In a continuation of our series on why we love gaming, I’m looking at gaming with your children.
Borys Zabinski is a gamer, blogger and manager of the kids corner at Knavecon and Knavekids. He’s a regular gamer at our Thur night gaming sessions and can be relied upon to pull out some weird and often wonderful Polish boardgame we’ve never seen before with a name only he can pronounce. He has a great knack for engaging younger gamers and I caught up with Borys and asked him a few questions on gaming from a family point of view
- Borys, what was gaming like for you as a kid?
Just to give a little background: as a kid I was living in communist Poland in little town – there were no boardgames in early 80’s apart from Ludo (which was and still is called ‘Chinese’) and one really big hit: it was Monopoly clone called Eurobusiness. If you ask any Polish person in age bracket 35-45 to name his/her first boardgame, probably 90% will tell you it was Eurobusiness ;). In late 80’s few more boardgames were available with some Polish companies freely copying Western games like Talisman (called ‘Magic and Sword’) – nobody cared about copyrights those days. Some of those games were really big sellers with total prints of over 40 thousands per print! With limited access to computer games anything that had ‘game’ in title and looked like it was designed in (rotten) West was big hit and we played those games all the time. I am sure I have played Eurobusiness over 100 times…
- Did your family have an interest in gaming?
My parents have absolutely no interest in gaming at all 😉 Except for Eurobusiness (which I think they have played over 50 times). This in mind I have to say that I have found my father’s Snake and Ladders published before WW2 😉 (must still be somewhere in the attic in Poland). They would consider games as childish even these days.
- What benefits do you think gaming has for children?
I like to say educational but everything in life for kids is educational. Main benefit is entertainment and fun. I am all about having fun while playing games, other things like maths skills, reading skills, ability to think ahead etc. are there anyway and we all know about those ;). I am always trying to pass few interesting facts about game’s theme we play (be it videogames history if we play Boss Monster, geography and history facts if we play Tigris & Euphrates or who is Mi-go if we have a quick session of Eldritch Horror 😉 ).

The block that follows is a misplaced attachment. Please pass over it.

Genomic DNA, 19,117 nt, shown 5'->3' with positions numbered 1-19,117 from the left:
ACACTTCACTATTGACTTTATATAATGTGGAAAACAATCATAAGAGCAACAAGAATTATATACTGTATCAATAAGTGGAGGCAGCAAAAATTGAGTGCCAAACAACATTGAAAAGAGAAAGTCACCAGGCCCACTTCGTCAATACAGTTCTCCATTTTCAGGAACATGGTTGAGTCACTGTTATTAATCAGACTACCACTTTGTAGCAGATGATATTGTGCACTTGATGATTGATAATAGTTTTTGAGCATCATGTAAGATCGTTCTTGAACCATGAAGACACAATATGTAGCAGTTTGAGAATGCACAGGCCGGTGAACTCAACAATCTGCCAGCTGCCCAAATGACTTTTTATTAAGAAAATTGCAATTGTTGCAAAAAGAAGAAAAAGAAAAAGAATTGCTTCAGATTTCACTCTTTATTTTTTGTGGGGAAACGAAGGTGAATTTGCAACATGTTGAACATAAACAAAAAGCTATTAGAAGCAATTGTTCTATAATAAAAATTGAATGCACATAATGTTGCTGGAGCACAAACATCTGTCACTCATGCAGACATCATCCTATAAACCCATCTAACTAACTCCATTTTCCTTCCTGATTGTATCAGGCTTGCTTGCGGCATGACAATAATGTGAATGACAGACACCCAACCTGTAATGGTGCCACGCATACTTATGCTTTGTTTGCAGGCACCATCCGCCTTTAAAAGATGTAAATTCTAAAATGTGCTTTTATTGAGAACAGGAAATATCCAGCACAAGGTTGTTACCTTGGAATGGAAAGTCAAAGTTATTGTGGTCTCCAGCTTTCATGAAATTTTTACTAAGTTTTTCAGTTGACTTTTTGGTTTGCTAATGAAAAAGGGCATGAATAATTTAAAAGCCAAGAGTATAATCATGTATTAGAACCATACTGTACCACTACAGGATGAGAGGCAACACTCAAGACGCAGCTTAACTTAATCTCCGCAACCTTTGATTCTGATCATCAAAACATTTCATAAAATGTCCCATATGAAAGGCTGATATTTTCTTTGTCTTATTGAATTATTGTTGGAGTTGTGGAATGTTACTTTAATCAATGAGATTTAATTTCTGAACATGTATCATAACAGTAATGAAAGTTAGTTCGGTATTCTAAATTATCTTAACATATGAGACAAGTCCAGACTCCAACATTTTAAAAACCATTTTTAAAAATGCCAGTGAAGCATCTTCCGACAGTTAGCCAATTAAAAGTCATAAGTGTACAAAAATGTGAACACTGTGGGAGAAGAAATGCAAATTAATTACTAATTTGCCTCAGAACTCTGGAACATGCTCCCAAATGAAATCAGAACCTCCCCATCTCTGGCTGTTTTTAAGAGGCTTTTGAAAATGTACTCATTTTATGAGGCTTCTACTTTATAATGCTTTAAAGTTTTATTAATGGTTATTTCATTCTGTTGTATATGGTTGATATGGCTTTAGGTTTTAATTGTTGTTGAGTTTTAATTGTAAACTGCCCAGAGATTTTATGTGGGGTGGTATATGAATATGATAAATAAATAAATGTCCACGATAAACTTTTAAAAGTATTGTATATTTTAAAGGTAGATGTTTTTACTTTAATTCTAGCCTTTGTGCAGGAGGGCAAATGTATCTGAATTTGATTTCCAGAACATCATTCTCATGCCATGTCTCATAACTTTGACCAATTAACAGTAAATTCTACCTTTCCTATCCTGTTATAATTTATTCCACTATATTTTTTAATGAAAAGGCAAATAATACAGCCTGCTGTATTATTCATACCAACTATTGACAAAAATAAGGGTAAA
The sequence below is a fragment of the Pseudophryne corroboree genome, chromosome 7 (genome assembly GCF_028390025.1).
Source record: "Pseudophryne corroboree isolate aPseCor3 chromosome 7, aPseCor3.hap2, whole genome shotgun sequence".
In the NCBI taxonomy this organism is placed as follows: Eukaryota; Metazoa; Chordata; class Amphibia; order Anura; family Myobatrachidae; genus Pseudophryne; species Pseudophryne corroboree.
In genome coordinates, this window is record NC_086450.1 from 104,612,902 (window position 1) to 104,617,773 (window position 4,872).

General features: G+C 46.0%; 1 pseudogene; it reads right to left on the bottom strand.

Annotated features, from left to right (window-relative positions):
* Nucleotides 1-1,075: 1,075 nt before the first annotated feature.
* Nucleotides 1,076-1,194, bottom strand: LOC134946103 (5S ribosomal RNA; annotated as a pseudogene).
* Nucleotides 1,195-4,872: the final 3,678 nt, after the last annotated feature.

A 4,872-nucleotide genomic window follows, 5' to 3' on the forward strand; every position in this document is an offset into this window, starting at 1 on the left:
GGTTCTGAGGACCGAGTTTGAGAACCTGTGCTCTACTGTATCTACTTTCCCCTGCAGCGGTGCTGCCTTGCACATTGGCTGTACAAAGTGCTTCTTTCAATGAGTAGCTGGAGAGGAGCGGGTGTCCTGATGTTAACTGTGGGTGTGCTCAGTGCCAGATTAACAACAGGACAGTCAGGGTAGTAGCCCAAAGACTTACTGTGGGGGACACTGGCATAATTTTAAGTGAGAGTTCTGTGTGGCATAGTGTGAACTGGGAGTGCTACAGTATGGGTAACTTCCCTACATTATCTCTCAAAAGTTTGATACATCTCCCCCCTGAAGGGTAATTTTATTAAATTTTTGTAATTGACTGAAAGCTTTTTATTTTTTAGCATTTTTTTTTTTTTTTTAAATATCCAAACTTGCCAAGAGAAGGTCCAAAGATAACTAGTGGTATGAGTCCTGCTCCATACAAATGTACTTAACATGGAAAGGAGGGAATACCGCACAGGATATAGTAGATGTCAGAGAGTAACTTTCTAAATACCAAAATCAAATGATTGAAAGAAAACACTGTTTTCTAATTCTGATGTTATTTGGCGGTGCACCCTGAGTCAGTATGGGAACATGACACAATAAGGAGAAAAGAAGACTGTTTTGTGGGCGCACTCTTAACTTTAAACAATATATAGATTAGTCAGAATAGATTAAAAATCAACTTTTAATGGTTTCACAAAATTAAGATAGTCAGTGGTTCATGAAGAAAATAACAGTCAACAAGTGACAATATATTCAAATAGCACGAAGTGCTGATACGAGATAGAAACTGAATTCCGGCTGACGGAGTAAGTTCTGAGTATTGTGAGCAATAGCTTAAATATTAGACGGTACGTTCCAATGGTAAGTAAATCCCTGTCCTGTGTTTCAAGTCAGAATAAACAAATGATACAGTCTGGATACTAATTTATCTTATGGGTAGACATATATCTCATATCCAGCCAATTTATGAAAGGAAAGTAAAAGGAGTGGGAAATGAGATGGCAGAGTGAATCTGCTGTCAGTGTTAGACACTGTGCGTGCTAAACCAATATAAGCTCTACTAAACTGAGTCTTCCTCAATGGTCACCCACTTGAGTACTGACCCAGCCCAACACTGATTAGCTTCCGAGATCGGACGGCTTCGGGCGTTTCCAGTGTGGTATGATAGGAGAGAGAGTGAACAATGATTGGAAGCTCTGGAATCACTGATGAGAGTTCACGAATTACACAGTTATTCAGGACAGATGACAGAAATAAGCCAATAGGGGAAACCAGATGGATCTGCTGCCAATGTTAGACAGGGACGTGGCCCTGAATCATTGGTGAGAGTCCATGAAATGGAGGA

- What type of games do you think kids like?
Different kids like different games. I have three kids, each one different character. My two boys age 9 and 6 really like negative interaction and love to do bad things in games to their parents, problem is when they are a target. Daniel (9) really hates coop games, he likes to play and make decisions himself. Robert (6) is OK with coop and see no problem working together to win (and share a win!). Maja (4) hates any type of negative interaction in games or even any type of violence in games. Every family need to try few games and see what they like.
- What age do you think kids should start gaming at?
As early as possible. Give them games to play with components. Let them punch tokens when you have new game. Show them cards. Play simplified rules, even play full rules for round or two (I have tried Through the Ages with Daniel when he was 6). Do all of this and you will have 24/7 gaming partner in 10 to 15 years! (well, unless you introduce them to Minecraft…)
- How do you deal with kids of different ages and abilities all playing the one game?
ou just need to find a game that will fit everyone (even adults). Game like this would be famous Turtles game. Of course sometimes this is not possible and I try to simplify rules to fit youngest but still keep it interesting for rest of the group. Other option is just play with youngest and let him/her move pieces or roll dice – for 3 or 4 year old that would still be great fun (at least for those 5-10 minutes 😉 )
- What is it you enjoy so much about gaming?
I love videogames (as any other gaming in general) but recently moved into boardgames ‘full time’. I love the real multiplayer aspect where you see all of the opponents, love those ‘in your face’ moments or back stabbing 😉 I like playing with kids as well but this is different as you need more patience, sometimes you need to let them win, sometimes it can be real pain in the ass (yes!) but in the end it’s very enjoyable experience (especially when you can see their progress).
- What would you recommend to a family who wanted to start gaming with their kids?
First of all I would recommend to attend Knavecon or Knavekids where you can check different games to see which one suits your kids gaming style. Cooperative games are also safe choice as you do not play against each other and allows younger kids to participate in play and share win – Forbidden Island and Forbidden Desert are very good and easy to learn games with great theme. I like a little bit more of randomness while playing with kids as this will give them more chances to win – dice games like Zombie Dice are great example here and have proven to be perfect gateway games at previous Knavecons. If your kids love storytelling and have great imagination than Dixit or Story Cubes (there are many different versions) will be perfect – some of Dixit sessions with kids are amongst best we have ever played. Do you think your kids are more into maths, analysing, bluffing? Try some of Reiner Knizia designs, these might be out of theme and a little bit dry but I think some of his smaller games are amongst best kiddies games – Turtles (aka Ribbit), Bucket Brigade, Bee Alert and many more. Again, Knavecon and Knavekids are best places to go to check what your kids like or dislike, start easy with small and quick games and build you library introducing more complex games over a time.
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